Skip alcohol and have regular mammograms if you’re worried about your family history of breast cancer.
If breast cancer runs in your family, it’s important to understand how you can improve your own odds. Limit alcohol, make sure you have a nutritious diet, keep to a healthy weight, breastfeed, avoid hormone therapies, and don’t skip mammograms.
Limit or skip alcohol
There’s every reason to limit alcohol if you’re concerned about breast cancer. Compared to women who don't drink at all, women who have three alcoholic drinks a week have a 15% higher risk of breast cancer.
Do you drink every day? For each daily drink, your risk goes up by 9-12 percent, depending on the study, if you make this a habit.
That’s because alcohol may bump up your estrogen and other hormones linked to a type of breast cancer called hormone-receptor-positive. Alcohol may also damage DNA in your cells.
Girls need this information, but according to a 2019 study, only a quarter of U.S. women age 15 to 44 know that drinking alcohol when they’re young could increase their risk later. Fifteen-year-olds who down three to five drinks a week triple their chance of benign breast lumps, some of which are linked to a higher chance of breast cancer when they’re older.
Don’t assume your daughters or sisters are too young to drink: about 8 percent of eighth-graders drink, and by 12th grade, about 15 percent are binge drinking.
If you’ve had breast cancer already, drinking that much also could increase your chance of a recurrence.
Beer, wine, and spirits all count. One drink equals 12 ounces of beer, 5 ounces of wine, or 1.5 ounces of hard liquor.
Other options for party drinks
You can learn to love mocktails and their cute names. A Virgin Mary is tomato juice without vodka. A Cosmo-Not is cranberry juice. An Apple Pie Moscow Mule is apple cider and ginger beer. Check out these photos and recipes for 20 mocktails. Add edible flowers preserved in syrup to a drink and it’ll look fancy. Freeze juice into ice cubes. Put fresh raspberries in the bottom of a champagne flute of sparkling water or ginger ale — or put chunks of fresh pineapple on a drink stirrer.
Eat a nutritious diet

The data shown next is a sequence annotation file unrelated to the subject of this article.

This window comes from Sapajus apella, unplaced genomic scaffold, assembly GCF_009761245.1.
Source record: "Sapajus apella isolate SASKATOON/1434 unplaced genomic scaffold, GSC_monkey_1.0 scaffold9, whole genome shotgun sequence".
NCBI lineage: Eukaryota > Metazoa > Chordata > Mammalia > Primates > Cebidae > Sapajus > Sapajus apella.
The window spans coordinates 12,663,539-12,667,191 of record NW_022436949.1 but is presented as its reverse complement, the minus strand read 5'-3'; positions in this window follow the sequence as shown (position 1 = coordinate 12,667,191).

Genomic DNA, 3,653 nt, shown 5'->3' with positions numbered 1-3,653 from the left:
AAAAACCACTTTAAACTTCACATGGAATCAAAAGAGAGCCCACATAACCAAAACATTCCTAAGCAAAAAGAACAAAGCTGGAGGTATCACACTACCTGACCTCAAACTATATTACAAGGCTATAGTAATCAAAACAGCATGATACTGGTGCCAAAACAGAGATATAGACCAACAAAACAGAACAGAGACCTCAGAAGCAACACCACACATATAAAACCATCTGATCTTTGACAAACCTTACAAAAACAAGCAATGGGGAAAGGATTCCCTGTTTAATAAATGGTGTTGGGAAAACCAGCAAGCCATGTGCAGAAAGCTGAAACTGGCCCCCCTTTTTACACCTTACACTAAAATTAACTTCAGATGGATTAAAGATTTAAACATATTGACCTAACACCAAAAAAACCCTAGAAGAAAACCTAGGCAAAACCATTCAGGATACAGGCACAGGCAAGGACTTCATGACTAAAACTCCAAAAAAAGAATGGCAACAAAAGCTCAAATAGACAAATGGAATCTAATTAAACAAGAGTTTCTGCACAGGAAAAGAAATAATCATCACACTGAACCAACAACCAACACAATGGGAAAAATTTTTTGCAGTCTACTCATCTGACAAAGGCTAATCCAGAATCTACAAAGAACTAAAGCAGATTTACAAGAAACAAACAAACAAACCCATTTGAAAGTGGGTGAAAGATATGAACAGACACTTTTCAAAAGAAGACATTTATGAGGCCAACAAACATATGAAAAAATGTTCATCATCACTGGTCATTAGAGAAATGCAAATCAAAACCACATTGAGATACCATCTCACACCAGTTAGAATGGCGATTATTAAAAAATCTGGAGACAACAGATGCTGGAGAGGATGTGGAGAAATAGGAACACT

Especially if do drink alcohol, make sure your diet isn’t low in the B-complex vitamins, also called folate. Alcohol disrupts the absorption and metabolism of these nutrients. Popular high-folate foods include chickpeas (try making hummus), avocados (guacamole), oranges, and cantaloupe, as well as leafy greens and lentils. Taking folate supplements has not been shown to cut breast cancer risk.
Women who eat a Mediterranean diet including extra-virgin olive oil and mixed nuts may have a lower breast cancer risk. Choose olive oil over butter and fish instead of red meat, and get most of your calories from plants.
Stay within weight targets
A nutritious diet will help you maintain a favorable weight. Being overweight or obese after menopause increases the risk of breast cancer.
Fat tissue raises estrogen levels. Also, at higher weights you’ll tend to have higher insulin levels, which are also linked to breast cancer.
The apple shape is more dangerous than generous hips and thighs.
Losing weight may not help lower your cancer risk — it’s hard for scientists to study this question because so few people manage to lose weight as adults and keep it off.
- Breastfeed. The longer you breastfeed, the more protection it may give you against breast cancer.
- Avoid taking estrogen. Taking estrogen to tame the symptoms of menopause could increase your breast cancer risk. If you decide that the benefits outweigh the risk, use the lowest dose and stop as soon as you can. Hormonal contraception, which includes birth control pills and IUDs that release hormones, increases your risk, but it’s very small.
- Monitor your breasts. If you see any changes in your skin or a lump, talk to your doctor immediately. Begin screenings when advised to do so by your doctor and don’t skip any. Even missing just one mammogram can raise your chance of dying of breast cancer by 30 percent, according to a study of data from nearly 550,000 women eligible for mammography screening in Sweden from 1992 to 2016.
September 21, 2021
Janet O’Dell, RN